You can best stop a car repossession by immediately paying delinquent car loan payments and communicating with the lender before repossession is arranged. If doing so is not possible, giving the car back to the lender through what is called voluntary vehicle repossession will stop additional fees from accruing against you. You will still be responsible for paying amounts originally agreed to in your contract, however, as well as any additional fees assessed before the car’s return.
One of the ways in which you can stop a car repossession is by communicating with your lender why your payments are past due. Sometimes lenders will allow a forbearance, which is simply factoring your outstanding payments back into the total balance of the auto loan. This will extend the time you have to make payments on your car, but as long as future payments are made in a timely fashion, you can avoid involuntary vehicle repossession.
Another way to stop a car repossession is to refinance the loan on the car. This may be done either through the current lender or through a new lender. Often, because you now have less to pay on your total balance, this may reduce your monthly payments, while at the same time stopping a pending car repossession.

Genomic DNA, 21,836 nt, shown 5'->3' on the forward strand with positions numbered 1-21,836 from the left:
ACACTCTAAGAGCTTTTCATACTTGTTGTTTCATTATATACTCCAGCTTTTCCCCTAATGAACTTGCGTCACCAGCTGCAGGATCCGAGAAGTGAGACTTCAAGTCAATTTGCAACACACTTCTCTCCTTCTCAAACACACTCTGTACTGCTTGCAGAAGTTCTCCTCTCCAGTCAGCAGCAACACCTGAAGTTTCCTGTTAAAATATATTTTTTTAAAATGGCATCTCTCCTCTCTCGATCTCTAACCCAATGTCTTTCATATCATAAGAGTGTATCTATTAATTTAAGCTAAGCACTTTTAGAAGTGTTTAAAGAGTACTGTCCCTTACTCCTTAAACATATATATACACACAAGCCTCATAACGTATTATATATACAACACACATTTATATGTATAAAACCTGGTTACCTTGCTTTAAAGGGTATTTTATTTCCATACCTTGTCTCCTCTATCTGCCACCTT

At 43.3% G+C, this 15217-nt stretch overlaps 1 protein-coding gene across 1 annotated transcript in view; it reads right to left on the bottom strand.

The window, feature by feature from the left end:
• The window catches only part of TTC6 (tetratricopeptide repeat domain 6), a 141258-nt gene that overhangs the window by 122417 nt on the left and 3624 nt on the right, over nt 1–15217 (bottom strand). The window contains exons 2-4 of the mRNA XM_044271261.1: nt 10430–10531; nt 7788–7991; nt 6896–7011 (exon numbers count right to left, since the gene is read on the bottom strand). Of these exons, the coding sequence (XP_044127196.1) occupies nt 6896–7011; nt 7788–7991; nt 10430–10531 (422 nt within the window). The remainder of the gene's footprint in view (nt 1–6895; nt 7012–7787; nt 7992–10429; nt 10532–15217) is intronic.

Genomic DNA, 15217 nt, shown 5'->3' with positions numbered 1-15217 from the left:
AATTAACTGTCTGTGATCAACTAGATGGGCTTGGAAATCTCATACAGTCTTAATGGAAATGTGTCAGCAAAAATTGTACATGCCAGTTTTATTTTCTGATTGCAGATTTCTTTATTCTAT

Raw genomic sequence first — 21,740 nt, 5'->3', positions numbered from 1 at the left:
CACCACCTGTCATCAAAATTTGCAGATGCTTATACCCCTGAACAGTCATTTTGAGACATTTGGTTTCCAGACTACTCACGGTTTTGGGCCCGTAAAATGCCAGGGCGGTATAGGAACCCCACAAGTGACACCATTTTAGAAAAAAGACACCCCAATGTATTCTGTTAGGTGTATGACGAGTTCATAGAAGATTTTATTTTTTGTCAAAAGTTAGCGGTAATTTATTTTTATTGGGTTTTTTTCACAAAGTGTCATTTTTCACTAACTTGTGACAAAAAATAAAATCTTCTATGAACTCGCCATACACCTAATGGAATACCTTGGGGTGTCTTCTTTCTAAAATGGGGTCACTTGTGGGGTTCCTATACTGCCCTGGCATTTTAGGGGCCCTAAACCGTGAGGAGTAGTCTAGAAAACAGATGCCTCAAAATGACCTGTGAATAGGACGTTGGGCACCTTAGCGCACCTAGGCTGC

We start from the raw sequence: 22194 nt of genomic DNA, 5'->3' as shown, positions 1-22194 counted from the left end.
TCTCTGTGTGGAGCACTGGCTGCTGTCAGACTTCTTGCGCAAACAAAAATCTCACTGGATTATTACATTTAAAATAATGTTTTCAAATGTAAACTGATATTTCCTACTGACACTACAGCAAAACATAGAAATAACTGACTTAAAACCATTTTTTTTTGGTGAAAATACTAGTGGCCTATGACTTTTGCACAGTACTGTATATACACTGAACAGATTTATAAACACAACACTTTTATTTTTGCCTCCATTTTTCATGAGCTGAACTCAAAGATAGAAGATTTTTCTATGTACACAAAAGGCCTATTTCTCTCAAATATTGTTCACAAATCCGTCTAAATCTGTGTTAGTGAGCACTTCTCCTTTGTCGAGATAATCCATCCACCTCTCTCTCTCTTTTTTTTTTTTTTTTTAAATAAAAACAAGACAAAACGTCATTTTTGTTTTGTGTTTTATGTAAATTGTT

In cases where the lender actually sends a tow truck for car repossession, there are things that you can do to stop your vehicle from being taken. While the lender does have the right to repossess your vehicle and can even come on your property to do so, a car repossession can only take place without disturbing the peace. Some people have blocked their vehicle from being taken by physically sitting in or on the car and refusing to move, as a person sent to repossess a vehicle is not allowed to physically force a person out of the way while seizing a vehicle. Car repossession laws vary by jurisdiction, so becoming familiar with the laws in your area is best when determining how to stop an auto repossession.
Under certain circumstances, filing a bankruptcy may stop a car repossession. Bankruptcy is a serious legal action used to stop creditor collections while a person or business regroups and receives guidance from a court-appointed trustee in resolving debts. This method can, however, be very damaging to one’s personal credit score. Speaking with a qualified professional prior to filing a bankruptcy is always a good idea.